Editing versus creating

I had to take a second literary pause from ♥My Book♥ because the publisher of my Christmas novella wanted pre-edits. 

The pre-edits took three or four days. The first day, I was able to write my thousand words for the day anyhow, but I didn’t make very much progress on the novella. After that, I spent a morning fiddling with edits on ♥My Book♥ as opposed to actually writing it, and then I went full-tilt on the novella.

The Boys Upstairs is now fully pre-edited and has been passed along to the editorial staff at Lilley Press. Meaning I can get back to writing the novel.

Except that this afternoon, when I could, I had no energy to write the book. No reason why:  it was just as if I put a bucket into the well and it came up empty.

I shouldn’t be surprised: writing and editing use different parts of the brain.You can actually see that in how the second day I went to the novel and edited parts of it rather than writing. And, you ask, why?

Creating involves your imagination. More importantly, creating involves shedding the limits on your perception. Whereas editing involves imposing limits.

The first creation story in Genesis shows God as an editor: he separates the light from the darkness, separates the upper water from  the lower water, puts the birds in the sky and the fish in the sea, and so on. It’s as if he’s tidying up the place. The “formless void” in the first sentence of Genesis seems to have been written in sentence zero. Maybe that’s how writers work it too: we spill out our creation in a formless gush and then we sit around for hours afterward, shaping it.

I’ll set my brain loose tonight and inhabit the scene I know comes next, forming the dialogue and rehearsing the little tensions. I’ll play with the restaurant it takes place in, the things the characters choose to eat, the interplay, the minor annoyances, the sense of plunging forward. It’ll come back, and I’ll get to spend time with Josh and Joey again.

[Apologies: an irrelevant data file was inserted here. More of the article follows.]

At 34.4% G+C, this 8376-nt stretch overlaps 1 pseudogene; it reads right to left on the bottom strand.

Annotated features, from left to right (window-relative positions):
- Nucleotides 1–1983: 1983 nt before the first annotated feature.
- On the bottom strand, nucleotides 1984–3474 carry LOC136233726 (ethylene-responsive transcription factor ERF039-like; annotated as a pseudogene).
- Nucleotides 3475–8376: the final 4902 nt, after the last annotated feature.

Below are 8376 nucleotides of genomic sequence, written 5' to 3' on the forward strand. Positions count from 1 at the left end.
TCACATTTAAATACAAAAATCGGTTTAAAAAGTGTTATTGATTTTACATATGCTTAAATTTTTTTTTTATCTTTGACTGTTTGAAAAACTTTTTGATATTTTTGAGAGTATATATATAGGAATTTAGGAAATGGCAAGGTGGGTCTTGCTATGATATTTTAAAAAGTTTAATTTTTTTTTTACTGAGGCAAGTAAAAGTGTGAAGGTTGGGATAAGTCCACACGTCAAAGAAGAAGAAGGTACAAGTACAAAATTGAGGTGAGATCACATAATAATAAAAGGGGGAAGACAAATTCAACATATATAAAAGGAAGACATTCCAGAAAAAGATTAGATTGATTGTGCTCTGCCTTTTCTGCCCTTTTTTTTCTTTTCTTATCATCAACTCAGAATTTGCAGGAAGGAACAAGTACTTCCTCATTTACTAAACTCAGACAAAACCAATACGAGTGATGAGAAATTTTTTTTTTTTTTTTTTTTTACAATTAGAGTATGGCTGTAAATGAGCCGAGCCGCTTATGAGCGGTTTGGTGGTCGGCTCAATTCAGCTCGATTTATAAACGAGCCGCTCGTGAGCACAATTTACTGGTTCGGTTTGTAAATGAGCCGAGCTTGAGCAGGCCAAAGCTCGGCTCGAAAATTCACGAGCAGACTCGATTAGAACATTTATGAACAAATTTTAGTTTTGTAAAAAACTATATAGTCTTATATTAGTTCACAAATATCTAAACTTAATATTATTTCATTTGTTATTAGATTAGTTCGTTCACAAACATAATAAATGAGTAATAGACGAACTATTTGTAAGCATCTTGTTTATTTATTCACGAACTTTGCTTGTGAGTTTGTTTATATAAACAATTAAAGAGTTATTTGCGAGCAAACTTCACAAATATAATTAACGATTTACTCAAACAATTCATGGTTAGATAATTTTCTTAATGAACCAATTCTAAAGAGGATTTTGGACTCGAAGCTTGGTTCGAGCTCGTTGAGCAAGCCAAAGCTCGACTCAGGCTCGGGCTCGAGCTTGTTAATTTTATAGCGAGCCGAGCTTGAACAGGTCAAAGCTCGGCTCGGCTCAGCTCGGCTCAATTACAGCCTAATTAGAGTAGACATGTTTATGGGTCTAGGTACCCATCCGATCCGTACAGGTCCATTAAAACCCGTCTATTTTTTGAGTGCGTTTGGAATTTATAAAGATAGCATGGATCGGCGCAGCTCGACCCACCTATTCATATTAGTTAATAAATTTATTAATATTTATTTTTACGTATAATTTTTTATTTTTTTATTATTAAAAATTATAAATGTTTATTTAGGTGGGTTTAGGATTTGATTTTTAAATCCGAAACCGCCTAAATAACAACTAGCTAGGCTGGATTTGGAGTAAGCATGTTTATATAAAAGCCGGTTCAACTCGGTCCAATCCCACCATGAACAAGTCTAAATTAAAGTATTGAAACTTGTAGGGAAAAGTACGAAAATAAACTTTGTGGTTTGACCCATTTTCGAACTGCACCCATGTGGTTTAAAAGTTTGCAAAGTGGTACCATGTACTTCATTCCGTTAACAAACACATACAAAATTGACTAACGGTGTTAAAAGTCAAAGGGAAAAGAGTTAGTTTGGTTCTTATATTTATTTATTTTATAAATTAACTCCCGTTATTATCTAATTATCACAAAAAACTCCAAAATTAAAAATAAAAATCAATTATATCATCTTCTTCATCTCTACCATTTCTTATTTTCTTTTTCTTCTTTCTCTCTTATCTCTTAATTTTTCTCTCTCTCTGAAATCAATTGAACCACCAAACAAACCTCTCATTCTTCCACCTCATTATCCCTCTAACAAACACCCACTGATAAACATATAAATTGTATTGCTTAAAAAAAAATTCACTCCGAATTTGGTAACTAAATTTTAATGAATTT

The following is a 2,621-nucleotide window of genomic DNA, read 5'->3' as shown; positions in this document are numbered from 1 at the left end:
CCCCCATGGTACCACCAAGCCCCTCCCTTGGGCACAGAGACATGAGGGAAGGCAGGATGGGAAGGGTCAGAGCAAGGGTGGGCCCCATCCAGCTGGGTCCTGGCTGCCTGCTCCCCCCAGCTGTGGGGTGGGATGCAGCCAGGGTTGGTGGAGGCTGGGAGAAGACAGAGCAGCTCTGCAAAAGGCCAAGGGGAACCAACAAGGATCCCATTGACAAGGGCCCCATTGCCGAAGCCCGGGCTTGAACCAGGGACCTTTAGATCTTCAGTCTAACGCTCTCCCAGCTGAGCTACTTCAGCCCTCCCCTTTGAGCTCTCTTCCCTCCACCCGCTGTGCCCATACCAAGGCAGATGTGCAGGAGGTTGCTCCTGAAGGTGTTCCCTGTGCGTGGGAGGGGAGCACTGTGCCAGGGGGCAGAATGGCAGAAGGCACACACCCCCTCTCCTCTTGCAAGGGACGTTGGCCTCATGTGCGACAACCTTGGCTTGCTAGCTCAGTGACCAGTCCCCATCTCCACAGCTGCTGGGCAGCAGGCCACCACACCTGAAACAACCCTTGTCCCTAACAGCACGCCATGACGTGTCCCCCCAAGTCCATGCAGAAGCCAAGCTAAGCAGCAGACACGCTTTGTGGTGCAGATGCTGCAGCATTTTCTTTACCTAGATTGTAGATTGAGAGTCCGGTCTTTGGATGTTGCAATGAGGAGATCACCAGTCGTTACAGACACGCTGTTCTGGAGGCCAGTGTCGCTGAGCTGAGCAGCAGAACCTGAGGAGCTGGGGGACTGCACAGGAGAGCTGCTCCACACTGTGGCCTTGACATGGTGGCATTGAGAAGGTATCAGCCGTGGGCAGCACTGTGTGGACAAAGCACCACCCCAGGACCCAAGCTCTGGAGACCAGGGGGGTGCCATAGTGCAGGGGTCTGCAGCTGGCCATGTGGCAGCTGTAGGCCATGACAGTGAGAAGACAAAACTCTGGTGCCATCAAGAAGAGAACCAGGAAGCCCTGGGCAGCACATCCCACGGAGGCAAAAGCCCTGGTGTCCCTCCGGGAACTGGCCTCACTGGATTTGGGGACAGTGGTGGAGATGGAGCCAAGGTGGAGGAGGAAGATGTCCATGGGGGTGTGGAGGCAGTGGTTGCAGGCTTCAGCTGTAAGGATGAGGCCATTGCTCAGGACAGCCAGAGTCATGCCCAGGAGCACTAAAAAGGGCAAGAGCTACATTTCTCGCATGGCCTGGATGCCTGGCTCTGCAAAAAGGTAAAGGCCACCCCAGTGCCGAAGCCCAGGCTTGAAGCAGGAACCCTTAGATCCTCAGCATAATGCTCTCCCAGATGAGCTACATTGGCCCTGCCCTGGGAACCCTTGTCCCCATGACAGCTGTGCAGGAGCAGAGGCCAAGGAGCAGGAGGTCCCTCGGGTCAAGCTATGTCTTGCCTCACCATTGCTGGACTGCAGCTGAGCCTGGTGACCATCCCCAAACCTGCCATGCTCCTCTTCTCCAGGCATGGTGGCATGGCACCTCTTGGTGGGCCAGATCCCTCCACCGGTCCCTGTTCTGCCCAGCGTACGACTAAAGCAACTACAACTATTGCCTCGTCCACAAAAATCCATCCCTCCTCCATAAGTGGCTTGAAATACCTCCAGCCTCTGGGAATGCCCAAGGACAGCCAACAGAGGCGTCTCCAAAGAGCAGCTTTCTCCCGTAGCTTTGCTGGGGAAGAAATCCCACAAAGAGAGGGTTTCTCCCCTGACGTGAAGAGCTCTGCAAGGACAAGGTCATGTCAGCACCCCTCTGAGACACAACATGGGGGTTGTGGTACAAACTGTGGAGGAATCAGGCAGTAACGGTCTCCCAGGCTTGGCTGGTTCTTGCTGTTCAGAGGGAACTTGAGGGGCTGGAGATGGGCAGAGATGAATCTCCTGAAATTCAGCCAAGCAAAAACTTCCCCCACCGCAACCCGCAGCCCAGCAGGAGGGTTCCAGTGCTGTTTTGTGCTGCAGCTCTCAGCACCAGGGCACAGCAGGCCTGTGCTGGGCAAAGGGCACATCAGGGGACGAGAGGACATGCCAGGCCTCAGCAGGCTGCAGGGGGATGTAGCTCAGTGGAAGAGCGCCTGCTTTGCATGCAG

I’ll spill out my formless creation and gush with the wonder. But not right now. Tomorrow, tomorrow.


  1. Deb

    I find your analysis of the writing process fascinating. Thank you for sharing it with us. My problem is I want to edit as I write, and I get bogged down…

  2. philangelus

    That problem is nearly universal! It’s the impetus behind NaNoWriMo, where you have to write 50,000 words in a month — meaning the time pressure is such that you *can’t* edit and therefore have to turn off the editor and just write.

  3. Deb

    I’m glad to know it’s not just me. I had 50,000 words on my first draft, and was writing really quickly, and my hard drive crashed so I lost it all. I haven’t really been able to get back into it (she sighs, feeling sorry for herself). I’ll get it back, though!

  4. Pam

    I am really enjoying your writng advice. I recently purchased the book, Writing Down The Bones,andhave been trying the non-stop writing approach, and just letting the words flow. Of course, I am not trying to write a novel, but the same strategies apply. Just let the words flow,a nd go back to it later. I am glad I found this.